Jean-Michel Othoniel at Albertine Books
On Thursday, September 10, 2015, Cultural Counselor Bénédicte de Montlaur delivered the following remarks before a discussion between celebrated French artist Jean-Michel Othoniel and Met Museum Curator of Decorative Arts Daniëlle Kisluk-Grosheide. The artist and curator discussed a beautiful new catalogue on artist Jean-Michel Othoniel’s new fountain sculpture in the gardens of Versailles: Les Belles Danses, Versailles: Dans Le Bosquet du Théâtre d’eau redessiné par Louis Benech. The event was held at the Cultural Services of the French Embassy and at the reading room and bookshop, Albertine, in New York.
Good evening everyone. As the Cultural Counselor for the French Embassy, I am very pleased to welcome artist Jean-Michel Othoniel and curator at the Metropolitan Museum of Art Daniëlle Kisluk-Grosheide to celebrate the beautiful new catalogue on artist Jean-Michel Othoniel’s new fountain sculpture in the gardens of Versailles, Les Belles Danses.
All of us here tonight are gathered for a common reason: we love visual arts. I think it is safe to say that Versailles makes us dream, as it has been doing since the 17th century. It is very timely that we have this event on Versailles tonight, as it coincides with the 300th anniversary of the reign of Louis XIV. Celebrations are happening all over France, especially in Versailles, which is an important landmark and the 3rd most visited tourist destination after the Louvre and Eiffel Tower.
I want to thank Emmanuel Perrotin of Galerie Perrotin, Peggy Leboeuf and Daniel Samba who helped us organize this event, as well as Rima Abdul-Malak and Dorothée Charles, who also worked hard on the event.
Jean-Michel Othoniel is an influential French artist who uses diverse materials and old world artisanal techniques whose current project responds to the court of Louis XIV. He investigates both the ntimate and the monumental; the body, movement, and choreography. He is a unique artist who works closely with highly specialized artisans, and he frequently experiments with materials such as wax, sulfur, or glass. His most iconic work is undoubtedly the Palais Royal metro station entrance in Paris, called the Kiosque des Noctambules, created in 2000 at Place Colette. The station has become a landmark, created with metal, aluminum, and Murano glass.
His work has been exhibited at prestigious institutions around the world including the Fondation Cartier, Centre Pompidou, and here at the Brooklyn Museum. In the past few years alone, his sculptures have been in Miami, to Columbus, Savanah, and this fall in San Francisco’s Golden Gate Park. As Cultural Counselor, traveling around the US, you can’t miss his work.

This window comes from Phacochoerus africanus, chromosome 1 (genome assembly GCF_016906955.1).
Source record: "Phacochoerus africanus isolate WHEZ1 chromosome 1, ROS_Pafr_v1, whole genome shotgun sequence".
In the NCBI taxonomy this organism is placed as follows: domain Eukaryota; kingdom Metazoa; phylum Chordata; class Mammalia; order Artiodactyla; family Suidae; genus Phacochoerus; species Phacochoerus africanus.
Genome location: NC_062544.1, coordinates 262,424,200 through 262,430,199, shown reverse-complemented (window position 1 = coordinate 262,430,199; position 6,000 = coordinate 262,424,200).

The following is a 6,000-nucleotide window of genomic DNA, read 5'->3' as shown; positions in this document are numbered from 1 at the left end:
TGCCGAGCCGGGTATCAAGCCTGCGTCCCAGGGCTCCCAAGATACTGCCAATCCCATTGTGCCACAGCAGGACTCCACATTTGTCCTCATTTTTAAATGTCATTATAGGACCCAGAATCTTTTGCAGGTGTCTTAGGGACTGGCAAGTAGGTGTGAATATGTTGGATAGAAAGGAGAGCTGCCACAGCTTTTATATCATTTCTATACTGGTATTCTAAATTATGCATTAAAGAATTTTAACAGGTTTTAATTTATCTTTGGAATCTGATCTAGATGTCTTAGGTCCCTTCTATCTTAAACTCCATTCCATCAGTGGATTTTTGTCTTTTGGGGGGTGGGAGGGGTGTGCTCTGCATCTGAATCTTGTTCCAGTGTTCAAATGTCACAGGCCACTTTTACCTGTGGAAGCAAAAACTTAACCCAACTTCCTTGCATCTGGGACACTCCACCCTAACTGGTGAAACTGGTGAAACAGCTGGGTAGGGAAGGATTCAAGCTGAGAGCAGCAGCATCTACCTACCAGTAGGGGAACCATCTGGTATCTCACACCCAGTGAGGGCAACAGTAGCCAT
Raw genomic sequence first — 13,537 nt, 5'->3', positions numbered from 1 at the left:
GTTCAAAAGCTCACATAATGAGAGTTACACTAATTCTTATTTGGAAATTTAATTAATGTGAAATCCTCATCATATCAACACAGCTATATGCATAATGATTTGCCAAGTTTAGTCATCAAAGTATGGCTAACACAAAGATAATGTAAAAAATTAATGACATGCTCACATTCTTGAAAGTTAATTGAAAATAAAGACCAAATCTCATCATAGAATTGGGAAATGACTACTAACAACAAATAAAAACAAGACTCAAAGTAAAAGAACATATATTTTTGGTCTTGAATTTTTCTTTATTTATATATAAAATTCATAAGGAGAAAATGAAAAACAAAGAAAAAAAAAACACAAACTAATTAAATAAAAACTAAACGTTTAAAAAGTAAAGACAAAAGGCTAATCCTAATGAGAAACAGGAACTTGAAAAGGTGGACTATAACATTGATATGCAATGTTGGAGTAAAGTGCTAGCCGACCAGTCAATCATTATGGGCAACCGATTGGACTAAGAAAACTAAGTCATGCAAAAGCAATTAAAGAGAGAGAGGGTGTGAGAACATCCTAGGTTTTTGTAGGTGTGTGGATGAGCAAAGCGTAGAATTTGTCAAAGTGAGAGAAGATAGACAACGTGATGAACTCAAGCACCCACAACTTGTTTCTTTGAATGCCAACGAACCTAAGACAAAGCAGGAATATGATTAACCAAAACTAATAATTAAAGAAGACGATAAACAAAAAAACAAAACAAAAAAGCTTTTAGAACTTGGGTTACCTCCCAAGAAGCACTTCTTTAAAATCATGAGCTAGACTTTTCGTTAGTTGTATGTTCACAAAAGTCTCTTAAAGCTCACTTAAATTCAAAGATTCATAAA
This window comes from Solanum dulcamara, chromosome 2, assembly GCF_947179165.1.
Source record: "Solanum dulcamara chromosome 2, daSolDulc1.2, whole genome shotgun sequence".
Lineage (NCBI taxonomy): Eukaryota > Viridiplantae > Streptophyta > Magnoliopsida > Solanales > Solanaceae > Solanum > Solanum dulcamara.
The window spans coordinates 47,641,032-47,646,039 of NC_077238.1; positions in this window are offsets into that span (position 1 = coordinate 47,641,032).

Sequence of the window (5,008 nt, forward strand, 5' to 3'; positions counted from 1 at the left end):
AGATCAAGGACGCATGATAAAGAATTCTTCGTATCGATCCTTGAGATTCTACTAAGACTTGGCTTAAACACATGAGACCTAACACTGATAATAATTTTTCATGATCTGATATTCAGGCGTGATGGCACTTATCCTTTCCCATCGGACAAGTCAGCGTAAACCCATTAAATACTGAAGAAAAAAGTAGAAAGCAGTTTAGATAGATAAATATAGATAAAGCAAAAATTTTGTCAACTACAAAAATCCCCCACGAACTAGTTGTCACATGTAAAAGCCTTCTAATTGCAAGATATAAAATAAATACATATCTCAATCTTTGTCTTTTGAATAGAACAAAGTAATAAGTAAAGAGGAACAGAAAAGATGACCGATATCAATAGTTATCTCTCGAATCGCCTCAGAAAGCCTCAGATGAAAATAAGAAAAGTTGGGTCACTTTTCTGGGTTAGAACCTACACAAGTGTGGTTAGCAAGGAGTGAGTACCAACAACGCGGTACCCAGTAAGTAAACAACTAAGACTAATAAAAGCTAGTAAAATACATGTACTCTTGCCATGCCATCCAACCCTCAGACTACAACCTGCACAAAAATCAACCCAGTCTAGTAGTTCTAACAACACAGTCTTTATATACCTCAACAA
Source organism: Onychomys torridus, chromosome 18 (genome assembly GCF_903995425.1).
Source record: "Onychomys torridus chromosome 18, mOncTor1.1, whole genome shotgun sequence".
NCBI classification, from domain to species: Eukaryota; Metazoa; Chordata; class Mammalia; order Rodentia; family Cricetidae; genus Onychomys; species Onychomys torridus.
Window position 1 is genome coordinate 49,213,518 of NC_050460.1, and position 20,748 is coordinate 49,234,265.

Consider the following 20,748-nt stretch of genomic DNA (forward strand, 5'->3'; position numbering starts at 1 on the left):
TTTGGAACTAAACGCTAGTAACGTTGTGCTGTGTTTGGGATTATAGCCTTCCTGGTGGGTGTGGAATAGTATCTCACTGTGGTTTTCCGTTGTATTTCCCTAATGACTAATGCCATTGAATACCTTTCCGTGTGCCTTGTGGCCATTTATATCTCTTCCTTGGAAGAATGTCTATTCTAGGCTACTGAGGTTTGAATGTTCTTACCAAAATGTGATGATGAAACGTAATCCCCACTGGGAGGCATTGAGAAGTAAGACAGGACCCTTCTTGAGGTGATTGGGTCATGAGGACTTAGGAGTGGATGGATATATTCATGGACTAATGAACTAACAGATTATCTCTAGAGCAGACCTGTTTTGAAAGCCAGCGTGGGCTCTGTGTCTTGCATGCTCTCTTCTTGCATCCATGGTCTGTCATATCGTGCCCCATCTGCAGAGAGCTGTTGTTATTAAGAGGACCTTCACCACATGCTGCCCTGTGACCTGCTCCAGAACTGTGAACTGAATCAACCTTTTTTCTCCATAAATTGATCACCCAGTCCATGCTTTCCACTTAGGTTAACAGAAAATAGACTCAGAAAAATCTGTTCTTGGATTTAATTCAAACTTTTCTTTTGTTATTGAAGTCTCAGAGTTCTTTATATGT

Most recently, his work was exhibited in the US at the Isabella Stewart Gardner Museum in Boston—the show was really extraordinary and included a great short film on the sculpture that we are discussing tonight. While Othoniel was in Boston, he discovered a very rare book on choreographer Raoul-Auger Feuillet, dance master for the court of King Louis XIV. So there is a very strong link between the U.S. and Jean-Michel Othoniel’s work.
This installation marks a groundbreaking moment for Versailles, but is also a part of the history of artistry at the Palace. Versailles has a tradition of fostering artistic creation that dates back to the court of Louis XIV. Under the direction of Jean-Jacques Aillagon and then Catherine Pégard, in recent years, Versailles has commissioned numerous works by contemporary artists such as Jeff Koons, Takashi Murakami, and Xavier Veilhan. Their goal was to renew the great tradition of Versailles as a center for contemporary art. However, Jean-Michel Othoniel’s sculpture is the first permanent, site-specific installation to grace the gardens of the Palace in over three centuries.
The artist got this opportunity because he won an international competition for a commission to revitalize the Water Theatre Grove along with landscape designer Louis Benech.
We are fortunate to have Daniëlle Kisluk-Grosheide with us tonight to illuminate how this project inscribes itself into the history of the Palace. Daniëlle is a Curator of Decorative Arts at the Met, currently studying 18th century Versailles for 2017 Met exhibition. She is responsible for the French, English, and Dutch furniture collections and the French period rooms, at the Met—our neighbors—just across the street. She has lectured and written extensively on various aspects of European decorative arts and was the co-curator of an exhibition at Bard Graduate Center on the origins of French decorative arts at the Met.
Daniëlle is currently preparing an upcoming exhibition called “Visitors to Versailles, 1682–1789” that will explore the rich history of artistic production during the rule of “Le Roi Soleil,” Louis XIV, and the many distinguished visitors that came to the Palace at the time.
We will now hear from these two exceptional minds, as they discuss the numerous echoes between the period of Louis XIV and Othoniel's work and how they reverberate today. I hope that you will all enjoy this evening with Versailles, its gardens, and its history.
Watch the conversation with Jean-Michel Othoniel and Daniëlle Kisluk-Grosheide here.